# Frequency addition source of optical radiation

(Redirected from FASOR (laser physics))
A 50W FASOR used at the Starfire Optical Range.

FASOR is an acronym for frequency addition source of optical radiation. The name is used for a certain type of guide star laser deployed at US Air Force Research Laboratory facilities SOR and AMOS. Commercialization has been attempted by the company FASORtronics.[1] The laser light is produced in a sum-frequency generation process from two solid-state laser sources that operate at different wavelengths. The frequencies of the sources add directly to a summed frequency. Thus, if the source wavelengths are ${\displaystyle \lambda _{1}}$ and ${\displaystyle \lambda _{2}}$, the resulting wavelength is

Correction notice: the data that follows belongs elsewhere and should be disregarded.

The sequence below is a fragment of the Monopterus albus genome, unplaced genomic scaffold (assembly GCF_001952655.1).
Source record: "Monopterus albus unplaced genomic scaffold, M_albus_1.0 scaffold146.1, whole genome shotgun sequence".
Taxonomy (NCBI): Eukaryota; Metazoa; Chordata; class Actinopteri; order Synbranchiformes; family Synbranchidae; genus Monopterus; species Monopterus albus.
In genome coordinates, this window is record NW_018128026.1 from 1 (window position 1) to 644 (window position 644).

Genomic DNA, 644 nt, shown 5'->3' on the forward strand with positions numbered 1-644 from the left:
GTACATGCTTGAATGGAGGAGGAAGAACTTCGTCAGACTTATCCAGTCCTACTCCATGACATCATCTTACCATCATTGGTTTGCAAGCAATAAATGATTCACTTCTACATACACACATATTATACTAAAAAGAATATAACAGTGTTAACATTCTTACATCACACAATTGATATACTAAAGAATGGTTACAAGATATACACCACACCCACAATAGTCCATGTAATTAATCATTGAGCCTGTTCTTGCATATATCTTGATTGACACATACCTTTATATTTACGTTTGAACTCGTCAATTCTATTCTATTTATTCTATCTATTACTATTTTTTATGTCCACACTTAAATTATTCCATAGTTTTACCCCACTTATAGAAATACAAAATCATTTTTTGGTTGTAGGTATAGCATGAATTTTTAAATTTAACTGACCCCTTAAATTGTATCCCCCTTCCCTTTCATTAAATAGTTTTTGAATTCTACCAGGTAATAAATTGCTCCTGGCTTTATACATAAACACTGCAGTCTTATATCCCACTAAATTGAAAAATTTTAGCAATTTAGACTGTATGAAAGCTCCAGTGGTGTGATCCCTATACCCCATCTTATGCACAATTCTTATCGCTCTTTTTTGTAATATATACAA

${\displaystyle \lambda =\left({\frac {1}{\lambda _{1}}}+{\frac {1}{\lambda _{2}}}\right)^{-1}.}$

## Application

The FASOR is used for laser guide star experiments. It is tuned to the D2a hyperfine component of the sodium D line and used to excite sodium atoms in the mesospheric upper atmosphere. The FASOR consists of two single-frequency injection-locked Nd:YAG lasers close to 1064 and 1319 nm that are both resonant in a cavity containing a lithium triborate (LBO) crystal, which sums the frequencies yielding 589.159 nm light.

## References

1. ^ "FASORtronics LLC Website". Retrieved 25 September 2015.